8.1/10
131,550
368 user 164 critic

Network (1976)

A television network cynically exploits a deranged former anchor's ravings and revelations about the news media for its own profit.

Director:

Sidney Lumet

Writer:

Paddy Chayefsky
Reviews
Popularity
1,011 ( 236)

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Top Rated Movies #195 | Won 4 Oscars. Another 16 wins & 26 nominations. See more awards »

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Cast

Cast overview, first billed only:
Faye Dunaway ... Diana Christensen
William Holden ... Max Schumacher
Peter Finch ... Howard Beale
Robert Duvall ... Frank Hackett
Wesley Addy ... Nelson Chaney
Ned Beatty ... Arthur Jensen
Arthur Burghardt ... Great Ahmed Kahn
Bill Burrows ... TV Director
John Carpenter ... George Bosch
Jordan Charney ... Harry Hunter
Kathy Cronkite ... Mary Ann Gifford
Ed Crowley ... Joe Donnelly
Jerome Dempsey ... Walter C. Amundsen
Conchata Ferrell ... Barbara Schlesinger
Gene Gross Gene Gross ... Milton K. Steinman
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Storyline

In the 1970s, terrorist violence is the stuff of networks' nightly news programming and the corporate structure of the UBS Television Network is changing. Meanwhile, Howard Beale, the aging UBS news anchor, has lost his once strong ratings share and so the network fires him. Beale reacts in an unexpected way. We then see how this affects the fortunes of Beale, his coworkers (Max Schumacher and Diana Christensen), and the network. Written by Bruce Janson <bruce@cs.su.oz.au>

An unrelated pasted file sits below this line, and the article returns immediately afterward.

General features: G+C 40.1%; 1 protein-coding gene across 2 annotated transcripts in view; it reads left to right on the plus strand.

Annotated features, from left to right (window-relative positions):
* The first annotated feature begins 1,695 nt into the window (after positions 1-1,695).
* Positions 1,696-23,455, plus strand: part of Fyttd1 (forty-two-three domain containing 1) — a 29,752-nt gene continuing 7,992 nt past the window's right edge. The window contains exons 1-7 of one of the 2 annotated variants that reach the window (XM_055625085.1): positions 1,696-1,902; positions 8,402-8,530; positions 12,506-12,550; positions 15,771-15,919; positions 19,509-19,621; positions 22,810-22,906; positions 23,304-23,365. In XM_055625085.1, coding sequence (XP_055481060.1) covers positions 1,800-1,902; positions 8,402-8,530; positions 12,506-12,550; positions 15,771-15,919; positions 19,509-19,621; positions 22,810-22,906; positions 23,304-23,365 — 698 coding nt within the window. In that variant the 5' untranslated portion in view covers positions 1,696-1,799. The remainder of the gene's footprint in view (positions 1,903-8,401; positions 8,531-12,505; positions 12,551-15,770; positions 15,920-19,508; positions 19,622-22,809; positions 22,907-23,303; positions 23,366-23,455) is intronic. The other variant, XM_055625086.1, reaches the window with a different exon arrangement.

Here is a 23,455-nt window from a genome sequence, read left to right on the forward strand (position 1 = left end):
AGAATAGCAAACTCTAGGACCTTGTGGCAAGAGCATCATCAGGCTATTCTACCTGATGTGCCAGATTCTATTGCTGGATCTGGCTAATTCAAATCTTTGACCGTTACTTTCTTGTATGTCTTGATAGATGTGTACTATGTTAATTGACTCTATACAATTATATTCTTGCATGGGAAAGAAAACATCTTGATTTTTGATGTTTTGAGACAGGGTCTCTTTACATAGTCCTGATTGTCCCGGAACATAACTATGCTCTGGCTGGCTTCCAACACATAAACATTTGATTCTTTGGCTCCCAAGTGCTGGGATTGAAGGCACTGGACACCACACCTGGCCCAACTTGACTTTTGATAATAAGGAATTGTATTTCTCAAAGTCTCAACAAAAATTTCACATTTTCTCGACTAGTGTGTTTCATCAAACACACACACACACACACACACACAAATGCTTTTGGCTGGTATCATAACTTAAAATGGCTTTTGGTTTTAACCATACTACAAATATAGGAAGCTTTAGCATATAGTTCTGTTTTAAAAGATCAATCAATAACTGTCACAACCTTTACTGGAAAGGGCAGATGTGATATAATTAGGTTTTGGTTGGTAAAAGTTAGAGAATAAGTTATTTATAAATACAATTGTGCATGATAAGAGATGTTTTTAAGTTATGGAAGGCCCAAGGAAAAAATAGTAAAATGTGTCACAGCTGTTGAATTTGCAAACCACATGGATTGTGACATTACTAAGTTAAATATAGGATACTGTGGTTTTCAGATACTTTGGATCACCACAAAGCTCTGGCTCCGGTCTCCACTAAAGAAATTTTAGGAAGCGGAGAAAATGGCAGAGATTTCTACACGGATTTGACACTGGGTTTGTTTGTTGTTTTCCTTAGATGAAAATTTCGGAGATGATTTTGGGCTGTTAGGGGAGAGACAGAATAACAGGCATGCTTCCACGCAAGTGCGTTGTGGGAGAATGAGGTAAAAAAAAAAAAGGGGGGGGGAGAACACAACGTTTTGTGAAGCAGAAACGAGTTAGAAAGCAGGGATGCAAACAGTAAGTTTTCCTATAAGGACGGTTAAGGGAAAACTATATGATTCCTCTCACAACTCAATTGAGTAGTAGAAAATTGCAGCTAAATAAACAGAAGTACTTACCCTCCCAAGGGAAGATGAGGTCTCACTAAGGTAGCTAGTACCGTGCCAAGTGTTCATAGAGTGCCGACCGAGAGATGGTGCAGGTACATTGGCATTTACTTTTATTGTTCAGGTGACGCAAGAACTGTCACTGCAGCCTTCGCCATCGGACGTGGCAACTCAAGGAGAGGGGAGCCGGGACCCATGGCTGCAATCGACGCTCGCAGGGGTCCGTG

Plot Summary | Plot Synopsis

Taglines:

Television will never be the same! See more »

Genres:

Drama

Certificate:

R | See all certifications »

Parents Guide:

View content advisory »
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Details

Country:

USA

Language:

English

Release Date:

27 November 1976 (USA) See more »

Also Known As:

Network See more »

Company Credits

Show more on IMDbPro »

Technical Specs

Runtime:

Sound Mix:

Mono

Color:

Color

Aspect Ratio:

1.85 : 1
See full technical specs »
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Did You Know?

Trivia

Peter Finch's final feature film. His final screen appearance was in Raid on Entebbe (1976). See more »

Goofs

The obituary for UBS Chairman of the Board Edward George Ruddy is shown with the character's information superimposed over the title area, with real January, 1975 obituaries for Revlon founder Charles Revson and screenwriter Sidney Buchman listed below. Additionally, the movie is set during fall 1975, months after Ruddy's death. See more »

Quotes

[first lines]
Narrator: This story is about Howard Beale, who was the news anchorman on UBS TV. In his time, Howard Beale had been a mandarin of television, the grand old man of news, with a HUT rating of 16 and a 28 audience share. In 1969, however, his fortunes began to decline. He fell to a 22 share. The following year, his wife died, and he was left a childless widower with an 8 rating and a 12 share. He became morose and isolated, began to drink heavily, and on September 22, 1975, he was fired, ...
[...]
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Connections

Referenced in Mike & Mike: Episode dated 24 December 2014 (2014) See more »

Frequently Asked Questions

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User Reviews

 
Eerily prescient classic
9 February 2018 | by bankofmarquisSee all my reviews

"I'M MAD AS HELL, AND I'M NOT GOING TO TAKE IT ANYMORE!"

One of the most famous lines in film history is as impactful today as it was when it was first uttered by fictitious news anchor Howard Beale in Paddy Chayefsky's (seemingly) parody of where TV and TV news is heading, 1976's NETWORK.